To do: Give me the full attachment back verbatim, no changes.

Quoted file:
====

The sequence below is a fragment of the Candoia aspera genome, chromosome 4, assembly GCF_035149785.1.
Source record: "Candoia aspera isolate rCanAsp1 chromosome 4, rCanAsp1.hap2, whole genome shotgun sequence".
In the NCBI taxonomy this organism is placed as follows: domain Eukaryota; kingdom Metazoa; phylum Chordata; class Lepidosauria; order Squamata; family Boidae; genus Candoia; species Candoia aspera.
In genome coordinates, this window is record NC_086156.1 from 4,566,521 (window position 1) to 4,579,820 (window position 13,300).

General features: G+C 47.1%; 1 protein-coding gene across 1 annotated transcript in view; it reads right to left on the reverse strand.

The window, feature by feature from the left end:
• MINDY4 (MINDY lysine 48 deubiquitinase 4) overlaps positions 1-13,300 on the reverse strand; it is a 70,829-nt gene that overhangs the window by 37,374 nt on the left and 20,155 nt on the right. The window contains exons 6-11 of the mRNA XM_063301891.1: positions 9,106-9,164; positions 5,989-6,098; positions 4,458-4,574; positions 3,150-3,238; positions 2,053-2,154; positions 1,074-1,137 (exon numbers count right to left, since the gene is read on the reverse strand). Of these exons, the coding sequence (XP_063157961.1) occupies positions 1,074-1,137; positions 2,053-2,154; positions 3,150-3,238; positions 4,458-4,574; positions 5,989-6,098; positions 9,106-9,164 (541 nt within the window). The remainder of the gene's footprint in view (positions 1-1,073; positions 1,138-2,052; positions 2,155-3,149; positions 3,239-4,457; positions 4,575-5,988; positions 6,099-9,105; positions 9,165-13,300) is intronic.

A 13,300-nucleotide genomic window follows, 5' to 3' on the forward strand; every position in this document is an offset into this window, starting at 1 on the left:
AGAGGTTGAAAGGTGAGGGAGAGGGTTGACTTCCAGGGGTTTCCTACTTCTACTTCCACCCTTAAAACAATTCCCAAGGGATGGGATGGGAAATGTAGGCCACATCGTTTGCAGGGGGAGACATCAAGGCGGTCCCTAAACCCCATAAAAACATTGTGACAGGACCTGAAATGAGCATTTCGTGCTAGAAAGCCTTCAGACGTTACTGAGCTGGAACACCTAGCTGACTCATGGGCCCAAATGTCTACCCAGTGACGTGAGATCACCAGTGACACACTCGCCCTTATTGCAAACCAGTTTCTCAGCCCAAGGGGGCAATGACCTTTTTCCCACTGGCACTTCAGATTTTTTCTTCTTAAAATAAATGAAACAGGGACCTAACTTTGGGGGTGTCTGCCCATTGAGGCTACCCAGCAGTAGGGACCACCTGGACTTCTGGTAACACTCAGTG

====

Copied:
The sequence below is a fragment of the Candoia aspera genome, chromosome 4, assembly GCF_035149785.1.
Source record: "Candoia aspera isolate rCanAsp1 chromosome 4, rCanAsp1.hap2, whole genome shotgun sequence".
In the NCBI taxonomy this organism is placed as follows: domain Eukaryota; kingdom Metazoa; phylum Chordata; class Lepidosauria; order Squamata; family Boidae; genus Candoia; species Candoia aspera.
In genome coordinates, this window is record NC_086156.1 from 4,566,521 (window position 1) to 4,579,820 (window position 13,300).

General features: G+C 47.1%; 1 protein-coding gene across 1 annotated transcript in view; it reads right to left on the reverse strand.

The window, feature by feature from the left end:
• MINDY4 (MINDY lysine 48 deubiquitinase 4) overlaps positions 1-13,300 on the reverse strand; it is a 70,829-nt gene that overhangs the window by 37,374 nt on the left and 20,155 nt on the right. The window contains exons 6-11 of the mRNA XM_063301891.1: positions 9,106-9,164; positions 5,989-6,098; positions 4,458-4,574; positions 3,150-3,238; positions 2,053-2,154; positions 1,074-1,137 (exon numbers count right to left, since the gene is read on the reverse strand). Of these exons, the coding sequence (XP_063157961.1) occupies positions 1,074-1,137; positions 2,053-2,154; positions 3,150-3,238; positions 4,458-4,574; positions 5,989-6,098; positions 9,106-9,164 (541 nt within the window). The remainder of the gene's footprint in view (positions 1-1,073; positions 1,138-2,052; positions 2,155-3,149; positions 3,239-4,457; positions 4,575-5,988; positions 6,099-9,105; positions 9,165-13,300) is intronic.

A 13,300-nucleotide genomic window follows, 5' to 3' on the forward strand; every position in this document is an offset into this window, starting at 1 on the left:
AGAGGTTGAAAGGTGAGGGAGAGGGTTGACTTCCAGGGGTTTCCTACTTCTACTTCCACCCTTAAAACAATTCCCAAGGGATGGGATGGGAAATGTAGGCCACATCGTTTGCAGGGGGAGACATCAAGGCGGTCCCTAAACCCCATAAAAACATTGTGACAGGACCTGAAATGAGCATTTCGTGCTAGAAAGCCTTCAGACGTTACTGAGCTGGAACACCTAGCTGACTCATGGGCCCAAATGTCTACCCAGTGACGTGAGATCACCAGTGACACACTCGCCCTTATTGCAAACCAGTTTCTCAGCCCAAGGGGGCAATGACCTTTTTCCCACTGGCACTTCAGATTTTTTCTTCTTAAAATAAATGAAACAGGGACCTAACTTTGGGGGTGTCTGCCCATTGAGGCTACCCAGCAGTAGGGACCACCTGGACTTCTGGTAACACTCAGTG